9 Erect ladders against house and place fire-fighting tools (rake, shovel, chainsaw) in front of house.
10 Place combustible patio furniture inside or at least 30 feet away from structure.
11 Connect garden hoses to outside taps and sprinklers.
4 Hours - 6 Hours
12 If available, set up portable gasoline powered pump.
13 Record your belongings to help with the insurance and recovery process. Take photos of every room, closet, and storage area.
14 If combustible materials are present, place lawn sprinklers on the roof and near above-ground fuel tanks. Wet down these areas but Do Not leave sprinklers unattended; turn off when you leave your home.
15 Rake a line of bare soil around any structures and wooden fences. Wet or remove shrubs within 30 feet of home. 
16 Seal attic and ground vents with pre-cut plywood or heavy aluminum foil.
17 Plug the rain gutter downspouts (e.g., with ziplock bag 1/2 full of sand or dirt) and fill the gutters with water.
18 Protect water sources - wet down pump house, clear flammable vegetation way from supply infrastructure. Fill garbage cans and buckets with water and place in front of house.
19 Implement evacuation of livestock.

* Guide adapted from Nevada County, (2019) Fire Season Guide


Securing yourself and your family

  • Follow these guidelines from the U.S. Fire Administration / Federal Emergency Management Agency on what to do during the first 24 hours after a fire:
    • Contact your local relief service such as the American Red Cross (search by zip code to find your local chapter here) or the Salvation Army (search by zip code to find your local chapter here) to help with housing, food, and other essentials.
    • Contact your insurance company/agent for details on how to proceed. If you are not insured, try contacting private aid organizations such as the American Red Cross, the Salvation Army, religious organizations, and civic organizations.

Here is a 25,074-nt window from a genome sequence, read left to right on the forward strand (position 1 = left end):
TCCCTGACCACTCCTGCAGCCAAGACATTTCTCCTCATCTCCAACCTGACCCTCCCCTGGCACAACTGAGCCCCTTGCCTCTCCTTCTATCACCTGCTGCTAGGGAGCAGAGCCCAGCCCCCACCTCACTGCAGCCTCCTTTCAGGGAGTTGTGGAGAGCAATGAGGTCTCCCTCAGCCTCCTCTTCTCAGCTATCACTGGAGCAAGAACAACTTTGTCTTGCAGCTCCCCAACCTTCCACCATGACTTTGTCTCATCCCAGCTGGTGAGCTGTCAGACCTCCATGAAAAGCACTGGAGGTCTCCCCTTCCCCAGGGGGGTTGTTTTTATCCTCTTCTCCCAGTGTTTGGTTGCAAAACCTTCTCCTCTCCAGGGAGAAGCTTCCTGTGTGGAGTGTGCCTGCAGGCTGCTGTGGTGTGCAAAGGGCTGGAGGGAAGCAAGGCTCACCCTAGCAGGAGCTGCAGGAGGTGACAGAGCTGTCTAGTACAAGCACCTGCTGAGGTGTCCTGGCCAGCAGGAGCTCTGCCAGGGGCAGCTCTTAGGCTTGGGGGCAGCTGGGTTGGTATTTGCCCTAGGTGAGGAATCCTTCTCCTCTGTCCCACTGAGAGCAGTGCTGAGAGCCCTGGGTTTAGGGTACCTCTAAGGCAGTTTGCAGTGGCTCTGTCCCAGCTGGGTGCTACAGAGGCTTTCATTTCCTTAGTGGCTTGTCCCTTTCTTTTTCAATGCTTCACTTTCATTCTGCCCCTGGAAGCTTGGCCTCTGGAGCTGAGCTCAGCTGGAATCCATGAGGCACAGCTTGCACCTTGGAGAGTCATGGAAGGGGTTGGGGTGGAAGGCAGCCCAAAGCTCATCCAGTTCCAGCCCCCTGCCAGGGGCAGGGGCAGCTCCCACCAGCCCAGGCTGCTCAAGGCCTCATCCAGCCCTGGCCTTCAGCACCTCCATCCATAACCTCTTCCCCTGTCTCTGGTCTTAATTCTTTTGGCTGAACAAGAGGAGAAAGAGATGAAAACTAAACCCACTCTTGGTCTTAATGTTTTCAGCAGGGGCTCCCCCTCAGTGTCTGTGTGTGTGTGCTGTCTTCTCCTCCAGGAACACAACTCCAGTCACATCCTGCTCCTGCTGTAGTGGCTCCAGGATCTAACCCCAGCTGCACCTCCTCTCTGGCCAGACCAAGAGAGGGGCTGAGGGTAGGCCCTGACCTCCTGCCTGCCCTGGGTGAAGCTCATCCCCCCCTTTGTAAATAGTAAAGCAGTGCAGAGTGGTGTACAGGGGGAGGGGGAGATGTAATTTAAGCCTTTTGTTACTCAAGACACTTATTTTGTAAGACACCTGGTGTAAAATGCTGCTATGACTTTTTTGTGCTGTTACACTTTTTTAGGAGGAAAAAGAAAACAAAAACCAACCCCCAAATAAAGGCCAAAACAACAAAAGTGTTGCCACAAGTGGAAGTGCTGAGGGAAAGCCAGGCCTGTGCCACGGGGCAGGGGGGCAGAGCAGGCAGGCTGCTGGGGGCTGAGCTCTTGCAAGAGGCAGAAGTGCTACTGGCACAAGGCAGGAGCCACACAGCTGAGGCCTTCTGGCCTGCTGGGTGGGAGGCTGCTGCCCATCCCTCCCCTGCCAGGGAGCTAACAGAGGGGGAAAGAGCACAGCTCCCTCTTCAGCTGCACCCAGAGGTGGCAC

Re-entering the home/site

  • Check with the fire department to ensure that it is safe to re-enter and ask about the status of your utilities (if they are down, do NOT attempt to reconnect yourself). Fire status and current evacuation orders in place can be found by going to the National Interagency Fire Center Fire Information page.
  • Conduct an inventory - do not throw anything away until after the inventory is made. A guide to valuing your property and a guide to salvaging specifc items can be found here.
  • Locate valuable documents and records if you were unable to gather them before leaving. A guide to replacing lost documents can be found here.
  • Save all receipts for any money spent related to fire losses - they may be needed by your insurance company.
  • Notify your mortgage company of the fire.
  • Check with the IRS about tax-related benefits for fire recovery.

Revegetating the site

Information sourced from UCCE Sierra: Living With Wildfire

Fire Safe Home

UC Homeowner Wildfire Assessment

Home Survival in Wildfire-Prone Areas: Building Materials and Design

Fire Resistant Home Construction

Builders Wildfire Mitigation Guide

Defensible Space

Creating defensible space is essential to improve your home's chance of surviving a wildfire.  It's the buffer you create between a building on your property and the grass, trees, shrubs or any wildland area that surround it.  This space is needed to slow or stop the spread of wildfire and it protects your home from catching fire - either from direct flame contact or radiant heat.  Defensible space is also important for the protection of the firefighters defending your home.

Building Defensible Space

Combustability of Mulch

Living With Wildfire